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To Take Place: Toward Theory in Ritual

3.85  ·  Rating Details ·  54 Ratings  ·  8 Reviews
In this broad-ranging inquiry into ritual and its relation to place, Jonathan Z. Smith prepares the way for a new approach to the comparative study of religion.

Smith stresses the importance of place—in particular, constructed ritual environments—to a proper understanding of the ways in which "empty" actions become rituals. He structures his argument around the territories
Paperback, 202 pages
Published November 15th 1992 by University Of Chicago Press (first published 1987)
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Nov 23, 2014 Samuel rated it liked it
In Jonathan Z. Smith’s To Take Place: Toward Theory in Ritual, the author puts forth a primary topic on a matter of theory: “the issue of ritual and its relation to place.” Smith traces the Christian liturgical year to its Judaic counterpart, the enterprise of Mishnah, and also examines the Tjilpa group of Australian aborigines in order to form his theory of ritual tied to the sacralization of spaces. He focuses primarily on two sites in Jerusalem: the Temple of Solomon (and its rebuilt counterp ...more
Jun 15, 2015 Tim rated it it was amazing
This book's subtitle is Toward a Theory of Ritual and that movement involves the connection between place and ritual. He examines the Tjilpa aborigines in Australia, dismissing Eliade's construction of the sacred around cosmology and the center. Instead the Tjilpa build sacred space by journeying through it. Smith compares that travel (and comparison is central to his argument here) with two Jerusalem "sites." The first is the temple described in Ezekiel (40-48), that mixes the divisions of sacr ...more
Nov 02, 2013 Zacharygs rated it really liked it
Again, nobody does work like J Z Smith, but both of the books I read this week get 4 stars for only hinting (usefully!) at the edges of the theoretical brilliance he brings to bear in Drudgery Divine. You can, in this sense, trace the contours of Smith's thought as he zeroes in on the central importance of Protestant classification as anti-catholic polemic and the protestant creation of "religion" as a category.

Of central importance in this book is his geographic and topographic emphasis, drawin
Amy Lawton
Sep 10, 2014 Amy Lawton rated it liked it
I read "To Take Place" for a graduate seminar called "Religion, Space, and Place." I certainly side with all the other reviewers in recognizing J.Z. Smith's theoretical brilliance and the significance of this work. Although this is definitely not a work of theology, I found Smith's theories to ritual to be understandable in terms of my personal theology as a Unitarian Universalist -- a primary reason why I study comparative religion.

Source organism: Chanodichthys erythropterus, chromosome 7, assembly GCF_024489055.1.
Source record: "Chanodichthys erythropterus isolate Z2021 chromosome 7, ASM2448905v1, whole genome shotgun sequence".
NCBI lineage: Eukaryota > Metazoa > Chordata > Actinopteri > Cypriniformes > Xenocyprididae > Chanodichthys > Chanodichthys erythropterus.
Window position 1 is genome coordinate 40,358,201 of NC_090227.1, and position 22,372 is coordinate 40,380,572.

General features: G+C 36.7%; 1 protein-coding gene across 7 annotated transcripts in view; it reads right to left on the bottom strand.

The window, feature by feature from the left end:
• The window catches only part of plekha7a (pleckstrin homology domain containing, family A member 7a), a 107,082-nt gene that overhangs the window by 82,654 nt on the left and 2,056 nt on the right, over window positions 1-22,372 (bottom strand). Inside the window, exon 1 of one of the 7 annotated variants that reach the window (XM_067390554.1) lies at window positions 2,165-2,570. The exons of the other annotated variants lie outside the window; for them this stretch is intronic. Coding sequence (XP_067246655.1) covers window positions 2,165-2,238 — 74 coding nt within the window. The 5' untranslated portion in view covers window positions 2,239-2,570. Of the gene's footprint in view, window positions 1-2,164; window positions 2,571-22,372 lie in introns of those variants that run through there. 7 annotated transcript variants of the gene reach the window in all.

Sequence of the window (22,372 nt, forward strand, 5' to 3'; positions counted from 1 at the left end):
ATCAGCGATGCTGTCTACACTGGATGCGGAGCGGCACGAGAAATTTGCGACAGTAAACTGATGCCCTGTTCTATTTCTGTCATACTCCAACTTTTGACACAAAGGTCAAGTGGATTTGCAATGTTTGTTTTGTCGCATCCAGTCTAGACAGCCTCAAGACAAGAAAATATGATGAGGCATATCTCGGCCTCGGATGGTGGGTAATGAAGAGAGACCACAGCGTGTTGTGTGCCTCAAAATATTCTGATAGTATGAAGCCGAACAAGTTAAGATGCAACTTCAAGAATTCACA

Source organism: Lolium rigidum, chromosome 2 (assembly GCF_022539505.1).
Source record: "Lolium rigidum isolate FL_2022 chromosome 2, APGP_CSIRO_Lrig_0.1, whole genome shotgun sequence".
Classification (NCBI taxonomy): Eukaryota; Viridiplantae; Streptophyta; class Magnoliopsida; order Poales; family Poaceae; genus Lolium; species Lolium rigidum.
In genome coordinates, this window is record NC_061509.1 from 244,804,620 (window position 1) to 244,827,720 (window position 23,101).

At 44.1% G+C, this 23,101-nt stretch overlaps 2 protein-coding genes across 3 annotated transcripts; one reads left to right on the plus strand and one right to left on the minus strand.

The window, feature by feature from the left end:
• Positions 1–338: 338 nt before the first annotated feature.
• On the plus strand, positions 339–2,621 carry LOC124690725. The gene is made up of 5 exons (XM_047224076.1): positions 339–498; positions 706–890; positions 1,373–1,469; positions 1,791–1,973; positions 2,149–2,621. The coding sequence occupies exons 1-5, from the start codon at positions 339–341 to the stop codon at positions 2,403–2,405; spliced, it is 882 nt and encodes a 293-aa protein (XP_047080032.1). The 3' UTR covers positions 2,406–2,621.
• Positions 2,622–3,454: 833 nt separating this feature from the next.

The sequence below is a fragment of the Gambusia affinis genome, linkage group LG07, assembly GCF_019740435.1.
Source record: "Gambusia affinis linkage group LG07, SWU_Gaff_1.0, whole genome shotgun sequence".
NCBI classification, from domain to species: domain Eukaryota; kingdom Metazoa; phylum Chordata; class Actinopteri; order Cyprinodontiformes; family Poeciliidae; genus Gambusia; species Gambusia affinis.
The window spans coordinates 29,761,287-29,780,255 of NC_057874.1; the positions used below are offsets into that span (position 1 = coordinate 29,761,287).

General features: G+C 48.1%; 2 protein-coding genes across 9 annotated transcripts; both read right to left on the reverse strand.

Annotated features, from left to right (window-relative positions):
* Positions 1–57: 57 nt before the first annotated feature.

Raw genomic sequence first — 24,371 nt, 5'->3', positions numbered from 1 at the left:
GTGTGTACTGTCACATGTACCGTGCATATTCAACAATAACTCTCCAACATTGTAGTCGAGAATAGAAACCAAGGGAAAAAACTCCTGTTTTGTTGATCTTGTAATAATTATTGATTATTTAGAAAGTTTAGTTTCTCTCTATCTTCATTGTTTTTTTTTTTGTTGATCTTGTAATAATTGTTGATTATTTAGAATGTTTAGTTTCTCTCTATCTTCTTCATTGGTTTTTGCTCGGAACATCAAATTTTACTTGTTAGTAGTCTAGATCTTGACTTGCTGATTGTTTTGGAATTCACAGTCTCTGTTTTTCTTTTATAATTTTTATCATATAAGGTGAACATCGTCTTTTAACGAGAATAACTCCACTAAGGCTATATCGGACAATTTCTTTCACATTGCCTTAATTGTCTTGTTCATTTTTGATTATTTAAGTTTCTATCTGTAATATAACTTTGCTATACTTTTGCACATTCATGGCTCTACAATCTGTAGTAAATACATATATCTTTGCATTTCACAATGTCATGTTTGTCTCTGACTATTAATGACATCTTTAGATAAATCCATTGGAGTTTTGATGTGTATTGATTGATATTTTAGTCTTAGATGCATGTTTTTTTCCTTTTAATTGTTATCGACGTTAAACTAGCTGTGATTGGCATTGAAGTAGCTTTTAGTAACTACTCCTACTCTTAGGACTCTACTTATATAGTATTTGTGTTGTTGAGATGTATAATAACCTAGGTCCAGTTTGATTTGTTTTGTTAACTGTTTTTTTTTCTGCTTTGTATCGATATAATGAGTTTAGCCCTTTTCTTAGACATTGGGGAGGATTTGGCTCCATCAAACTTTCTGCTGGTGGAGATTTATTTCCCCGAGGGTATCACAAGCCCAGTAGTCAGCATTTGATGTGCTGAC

That being said, the book's structure is confusing, even for h
Dec 29, 2007 Greg rated it it was amazing
This is a fabulous book! It is so significant as to be required reading for every student of religious studies. In it Smith brings the spatial dimension to analyzing ritual. That is, rituals take place somewhere, and it is the act of demarcating sacred space the makes things sacred. The other valuable contribution is that be blows up the 100 year old notion that rituals are myths acted out, and blows up the 50 year old notion that ritual must be analyzed as "text". Instead, ritual needs to be un ...more
Jun 16, 2010 Beth rated it it was amazing
Can't be a good comparative scholar without knowing your Smith, and this one was AWESOME. He essentially removes the urgency for a sacred "space" by reminding us that it is ritual (such as the liturgical year) that transforms our conception of time. Ritual becomes the sacred, and therefore, sacred space should be viewed as any place where one can practice.
Samuel Brown
Jan 04, 2013 Samuel Brown rated it really liked it
Great fun. Smith remains the best theorist of religion currently writing. Fascinating to watch this protracted boxing match with Eliade and useful to think about the ways in which ritual represents the assertion of difference. Glad I finally got around to reading it.
Miller Sherling
Dec 18, 2011 Miller Sherling rated it really liked it
J.Z. Smith is wonderful at tweaking readers' perspectives. The most noticeable shift (in terms of change/time) I've made in my thinking in my life was from reading him. This was the 2nd of his books I read, not quite as awesome as the first, reviewed elsewhere.
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Jonathan Z. Smith is the Robert O. Anderson Distinguished Service Professor of the Humanities at the University of Chicago where he is also a member of the Committee on the History of Culture.
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